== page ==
Think of the main class, diuretics like hydrochlorothiazide.  It's basically a salt pill.

 

It turns out that estrogen directly controls all fluid pressure levels in the body.

 

Not only blood pressure but also the pressure within your cells!

 

Dehydration.  Electrolytes.  Blood pressure.  All tied to estrogen.

 

A big part of blood pressure is the flexibility or plasticity of the arterial walls.

 

Guess who's directly involved: 

Estrogen is also a vasodilator and hypotensive agent, and can induce vascular relaxation by stimulating release of endothelium-derived vasodilatory substances (e.g., nitric oxide [NO]) or by acting directly on the vascular smooth muscle (VSM) 

https://pubmed.ncbi.nlm.nih.gov/12379953/

 

Goodness.  

 

  • Estrogen opens up vascular ways.
  • Estrogen lowers blood pressure
  • Estrogen stimulates nitrous oxide
  • Estrogen directly controls potassium and calcium channels (calcium channel blockers are major class of BP medication) in the muscles that control vascular flexibility

 

We'll skip over the positive effects of estrogen on cholesterol, blood sugar, metabolism, and fat creation.

 

Keep in mind that estrogen is made from HDL cholesterol, the supposed "bad" cholesterol.

 

Increased cholesterol may just be a compensatory reaction to dropping steroidal hormones (testosterone has the same effect in men).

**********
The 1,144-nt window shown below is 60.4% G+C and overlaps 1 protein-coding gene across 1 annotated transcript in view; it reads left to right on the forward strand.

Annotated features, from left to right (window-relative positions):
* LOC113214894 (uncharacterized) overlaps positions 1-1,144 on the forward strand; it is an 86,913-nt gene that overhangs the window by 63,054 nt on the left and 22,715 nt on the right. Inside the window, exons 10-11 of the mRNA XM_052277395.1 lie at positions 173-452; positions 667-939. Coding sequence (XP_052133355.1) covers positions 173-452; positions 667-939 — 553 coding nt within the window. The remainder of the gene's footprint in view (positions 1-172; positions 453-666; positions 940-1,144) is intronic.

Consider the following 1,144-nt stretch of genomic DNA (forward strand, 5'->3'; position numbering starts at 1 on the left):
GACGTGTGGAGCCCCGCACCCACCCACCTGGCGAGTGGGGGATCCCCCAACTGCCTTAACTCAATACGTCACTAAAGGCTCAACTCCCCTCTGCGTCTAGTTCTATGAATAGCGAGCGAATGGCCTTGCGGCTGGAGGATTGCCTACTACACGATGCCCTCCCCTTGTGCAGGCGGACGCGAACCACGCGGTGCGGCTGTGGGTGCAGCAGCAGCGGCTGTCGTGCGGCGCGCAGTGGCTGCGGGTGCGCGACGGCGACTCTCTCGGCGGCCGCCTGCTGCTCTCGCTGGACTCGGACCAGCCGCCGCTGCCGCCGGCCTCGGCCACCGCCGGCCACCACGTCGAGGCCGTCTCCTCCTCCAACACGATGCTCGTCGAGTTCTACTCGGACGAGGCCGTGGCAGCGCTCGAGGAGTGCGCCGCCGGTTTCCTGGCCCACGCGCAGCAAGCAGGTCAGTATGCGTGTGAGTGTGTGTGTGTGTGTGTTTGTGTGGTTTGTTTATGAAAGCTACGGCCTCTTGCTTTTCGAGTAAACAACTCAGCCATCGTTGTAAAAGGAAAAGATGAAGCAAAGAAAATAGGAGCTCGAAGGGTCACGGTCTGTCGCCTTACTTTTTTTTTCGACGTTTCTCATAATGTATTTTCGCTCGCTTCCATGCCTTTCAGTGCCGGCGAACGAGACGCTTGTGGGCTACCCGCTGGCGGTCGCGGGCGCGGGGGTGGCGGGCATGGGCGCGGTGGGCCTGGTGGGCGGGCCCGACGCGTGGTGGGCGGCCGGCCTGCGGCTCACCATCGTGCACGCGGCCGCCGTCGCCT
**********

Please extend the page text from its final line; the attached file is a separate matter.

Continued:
Get the calcium scoring scan to see what's actually "sticking" and then address inflammation which is the key to arteriosclerosis.

 

Now, when you google "estrogen and heart health", you're going to see a mix of what we've discussed and lots of scary stuff as well.

 

What gives?

 

There is so much misinformation or old information out there.

 

Most of it stems from a WHI study that basically scared women and their doctors silly back in 2001.

 

We went deep into estradiol's safety and those studies here.

 

The bIg issue is that they were all based on synthetic estrogen and/or estrogen combined with synthetic progesterone.

 

Lets' go there now as it was the first roadblock we had to pass to really get back in our bodies.

Traffic jam - the pernicious effects of synthetic estrogens on proper care and research 

The vast majority of the medical profession accepts that all estrogens are the same.

 

Couldn't be further from the truth.

 

Synthetic (such as the majority of birth control) is NOT the same thing as bioidentical.

 

In their defense, they don't get much instruction on hormones and the pharma reps mirror this information.

 

Let's walk through the rollout of estrogen and then dissect the synthetic versus bioidentical.

 

First, we had Premarin which is essentially a horse estrogen that was the top prescription in the US at one point last century.